The customer service is often better at the mall.
To be fair that’s not always true. But, what is true is that most retailers devote far more energy to training their employees in customer service and sales skills than most companies devote to training their employees on how to behave in their exhibit. We take for granted that everyone knows how to act like a professional at a trade show. We assume they possess polished sales skills. And, by and large, that “should” be true and here is why.
Recently, I was invited to conduct a “booth etiquette and sales training” seminar for a medical services company. I’ve written about this topic before, and it would have been easy to pull together a PowerPoint from those articles. Instead, I decided to look at the topic from a different angle, one where I suspected everyone had a shared background. At the seminar, I asked the attendees if they had ever worked in retail or in any job where they were expected to approach, assist, and advise someone in a purchase. Of the 52 attendees, all but four raised their hand. I then asked them to think back about the “rules” they learned in retail.
Here’s what they told me in no specific order. Chances are you’ll recognize most of them:
- Acknowledge every customer who enters your department, even if you are busy.
- Don’t bad-mouth your competition.
- If you have time to lean, you have time to clean.
- Arrive on time. Don’t leave early. Your customers expect the store to be open at the scheduled time and remain open until they have finished shopping.
- Listen. Follow the 80/20 rule of sales by listening at least 80 percent of the time.
- Ask open-ended questions.
- Say “Thank you,” “Please,” and “You’re Welcome.”
- Dress appropriately for the job, including basic hygiene. At a minimum, polish your shoes, use an iron, brush your teeth, and comb your hair.
- The “Hard Sell” rarely works. The “Consultative Approach” rarely fails.
- Don’t chew gum on the sales floor.
- Don’t eat on the sales floor.
- Don’t consume any beverages on the sales floor.
- Wear comfortable shoes.
- You can’t be an expert about everything. Be willing to turn a customer over to someone who knows more about a product or service.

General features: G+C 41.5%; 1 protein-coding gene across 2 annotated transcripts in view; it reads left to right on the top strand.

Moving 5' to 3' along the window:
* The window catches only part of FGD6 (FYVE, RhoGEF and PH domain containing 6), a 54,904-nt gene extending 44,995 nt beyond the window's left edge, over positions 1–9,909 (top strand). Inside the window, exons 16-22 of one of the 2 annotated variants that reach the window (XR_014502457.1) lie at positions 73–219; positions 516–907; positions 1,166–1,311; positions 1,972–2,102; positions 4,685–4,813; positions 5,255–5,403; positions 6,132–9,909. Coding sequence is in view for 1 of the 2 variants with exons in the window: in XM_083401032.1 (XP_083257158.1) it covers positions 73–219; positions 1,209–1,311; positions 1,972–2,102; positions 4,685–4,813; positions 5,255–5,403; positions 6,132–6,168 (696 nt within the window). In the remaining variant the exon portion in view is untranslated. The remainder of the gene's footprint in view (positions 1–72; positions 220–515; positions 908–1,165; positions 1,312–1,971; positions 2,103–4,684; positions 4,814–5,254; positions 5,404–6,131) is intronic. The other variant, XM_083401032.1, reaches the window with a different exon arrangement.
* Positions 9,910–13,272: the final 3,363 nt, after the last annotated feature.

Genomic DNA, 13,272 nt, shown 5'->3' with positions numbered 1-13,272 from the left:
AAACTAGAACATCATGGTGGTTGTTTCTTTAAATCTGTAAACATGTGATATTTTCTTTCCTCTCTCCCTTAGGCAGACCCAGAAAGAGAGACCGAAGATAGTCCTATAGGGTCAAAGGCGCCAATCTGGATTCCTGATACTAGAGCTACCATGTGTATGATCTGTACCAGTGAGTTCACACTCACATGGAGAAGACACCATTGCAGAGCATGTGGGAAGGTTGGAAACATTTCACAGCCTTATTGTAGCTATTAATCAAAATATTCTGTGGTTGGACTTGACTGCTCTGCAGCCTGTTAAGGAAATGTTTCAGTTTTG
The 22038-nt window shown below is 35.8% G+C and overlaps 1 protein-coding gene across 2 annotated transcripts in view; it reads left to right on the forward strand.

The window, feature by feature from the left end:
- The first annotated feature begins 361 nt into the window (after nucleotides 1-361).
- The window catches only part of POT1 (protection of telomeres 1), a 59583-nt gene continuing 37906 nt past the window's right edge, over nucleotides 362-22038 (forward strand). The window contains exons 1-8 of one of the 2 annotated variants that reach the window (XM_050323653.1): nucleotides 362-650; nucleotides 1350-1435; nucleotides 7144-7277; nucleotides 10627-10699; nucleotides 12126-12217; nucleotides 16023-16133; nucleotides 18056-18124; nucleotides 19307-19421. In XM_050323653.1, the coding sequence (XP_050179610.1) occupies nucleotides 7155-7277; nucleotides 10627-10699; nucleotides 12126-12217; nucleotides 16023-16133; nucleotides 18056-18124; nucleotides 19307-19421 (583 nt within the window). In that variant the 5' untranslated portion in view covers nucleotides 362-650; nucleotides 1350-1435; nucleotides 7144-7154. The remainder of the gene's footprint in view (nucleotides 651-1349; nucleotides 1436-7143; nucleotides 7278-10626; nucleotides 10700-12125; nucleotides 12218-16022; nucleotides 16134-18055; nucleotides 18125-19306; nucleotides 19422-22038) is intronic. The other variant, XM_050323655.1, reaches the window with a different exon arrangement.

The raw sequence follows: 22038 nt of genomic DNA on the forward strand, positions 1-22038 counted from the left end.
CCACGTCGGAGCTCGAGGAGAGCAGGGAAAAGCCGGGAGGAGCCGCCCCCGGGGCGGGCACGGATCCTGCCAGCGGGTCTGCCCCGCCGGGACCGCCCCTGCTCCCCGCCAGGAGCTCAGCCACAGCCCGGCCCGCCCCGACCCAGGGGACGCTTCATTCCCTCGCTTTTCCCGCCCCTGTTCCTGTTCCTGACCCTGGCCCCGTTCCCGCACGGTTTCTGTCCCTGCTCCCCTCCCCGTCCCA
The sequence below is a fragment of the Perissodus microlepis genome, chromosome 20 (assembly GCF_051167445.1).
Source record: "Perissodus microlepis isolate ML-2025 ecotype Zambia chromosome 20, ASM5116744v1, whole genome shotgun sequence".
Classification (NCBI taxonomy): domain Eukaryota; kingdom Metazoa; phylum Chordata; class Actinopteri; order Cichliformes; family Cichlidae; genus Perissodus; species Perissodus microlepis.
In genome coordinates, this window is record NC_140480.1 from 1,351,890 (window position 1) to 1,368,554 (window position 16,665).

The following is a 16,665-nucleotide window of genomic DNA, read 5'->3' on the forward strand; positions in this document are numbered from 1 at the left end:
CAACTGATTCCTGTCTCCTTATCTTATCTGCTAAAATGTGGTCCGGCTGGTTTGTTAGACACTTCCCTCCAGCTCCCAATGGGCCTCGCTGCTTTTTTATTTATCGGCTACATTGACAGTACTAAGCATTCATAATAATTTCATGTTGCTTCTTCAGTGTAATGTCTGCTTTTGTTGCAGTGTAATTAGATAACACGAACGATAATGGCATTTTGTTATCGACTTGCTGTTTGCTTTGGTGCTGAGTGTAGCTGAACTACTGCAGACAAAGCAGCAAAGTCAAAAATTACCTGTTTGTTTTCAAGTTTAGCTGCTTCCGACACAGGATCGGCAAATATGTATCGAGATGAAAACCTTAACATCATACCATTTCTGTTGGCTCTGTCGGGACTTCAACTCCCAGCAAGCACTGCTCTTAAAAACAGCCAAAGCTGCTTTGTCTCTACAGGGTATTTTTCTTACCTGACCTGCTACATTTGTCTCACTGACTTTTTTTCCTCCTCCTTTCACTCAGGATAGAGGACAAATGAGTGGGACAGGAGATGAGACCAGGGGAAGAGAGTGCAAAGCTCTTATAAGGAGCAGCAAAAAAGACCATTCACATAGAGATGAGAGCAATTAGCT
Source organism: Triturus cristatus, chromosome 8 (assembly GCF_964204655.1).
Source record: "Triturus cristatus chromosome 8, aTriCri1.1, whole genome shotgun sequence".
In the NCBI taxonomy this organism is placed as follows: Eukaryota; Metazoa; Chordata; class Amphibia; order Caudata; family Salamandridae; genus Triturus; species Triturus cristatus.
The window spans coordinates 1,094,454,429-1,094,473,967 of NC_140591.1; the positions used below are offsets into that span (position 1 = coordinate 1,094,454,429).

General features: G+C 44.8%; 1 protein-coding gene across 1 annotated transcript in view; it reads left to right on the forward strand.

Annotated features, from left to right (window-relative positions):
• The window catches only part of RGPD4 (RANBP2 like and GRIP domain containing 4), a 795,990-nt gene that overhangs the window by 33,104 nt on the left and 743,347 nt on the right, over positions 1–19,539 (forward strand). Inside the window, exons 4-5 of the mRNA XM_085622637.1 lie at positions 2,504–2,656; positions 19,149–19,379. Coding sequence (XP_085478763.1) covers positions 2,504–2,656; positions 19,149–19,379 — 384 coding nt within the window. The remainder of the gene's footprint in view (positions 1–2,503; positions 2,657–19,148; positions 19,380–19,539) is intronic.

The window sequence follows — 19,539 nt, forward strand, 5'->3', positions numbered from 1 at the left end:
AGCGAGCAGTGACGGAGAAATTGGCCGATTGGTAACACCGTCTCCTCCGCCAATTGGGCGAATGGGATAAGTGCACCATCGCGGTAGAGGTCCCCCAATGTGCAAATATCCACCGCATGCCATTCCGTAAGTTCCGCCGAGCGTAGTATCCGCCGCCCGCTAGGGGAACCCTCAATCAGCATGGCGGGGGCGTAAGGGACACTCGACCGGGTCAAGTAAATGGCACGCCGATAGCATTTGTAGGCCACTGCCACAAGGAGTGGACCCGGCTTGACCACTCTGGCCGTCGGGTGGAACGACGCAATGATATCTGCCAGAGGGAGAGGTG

- Don’t make assumptions based on a customer’s appearance.
- Start conversations . . . not a sales pitch.
- The customer is always right (or mostly right).
- Things get messy, but they can’t stay that way for long.
- You’re not a carnival barker. You are a sales professional.
- If you make a commitment to find something, to add them to the mailing list, or to call them when an item goes on sale, honor that commitment.
If you’ve ever worked a trade show, these “rules” should seem very familiar. After all, working on the show floor is not all that different from working in a shoe store, electronics store, or a restaurant. You are there to assist customers. Sometimes your customers know exactly what they want. Other times, they expect you to guide them to most appropriate solution after determining their needs. Sometimes it’s slow. Other times it’s busy, but either way you are onstage and expected to perform flawlessly and to be a professional.
And yet, we often see behavior in a trade show booth that would be unacceptable in any retail situation:
- Eating and drinking on the show floor
- Drifting into the booth 45 minutes after the show starts after partying until 4 am and reeking of alcohol
- Congregating in packs, ignoring customers, bad mouthing competitors, and acting like working the show floor is a punishment
- Monopolizing conversations with customers, disregarding basic sales skills, and launching into a laundry list of features and benefits
- Using literature and the lead retrieval machine as a substitute for asking open-ended questions
- Failing to acknowledge customers with a smile or a “be there in a minute”
- Pre-judging a customer based on appearance or after glancing at the color of their badge
- Not following up on a lead or a promise to a potential customer
Nearly everyone knows how to be successful on the trade show floor. You learned the basics when you worked at Macy’s or LensCrafters or AutoZone or Olive Garden. At a minimum, you learned to be nice, to be polite, and to treat each customer with respect. At a maximum, you learned how to sell and the importance of customer service. The products and services you now represent may be more complicated and the selling price higher, but the skills are basically the same.
So next time you enter your booth, whether you have a table top at the local Chamber of Commerce show or a 30′ x 30′ custom exhibit at your industry’s premier event, remember what you learned working nights and weekends at the mall. And don’t forget to shine your shoes and iron your shirt or blouse. Appearance counts!
What did you learn while working retail and how does it translate to trade shows? Please share your comments!
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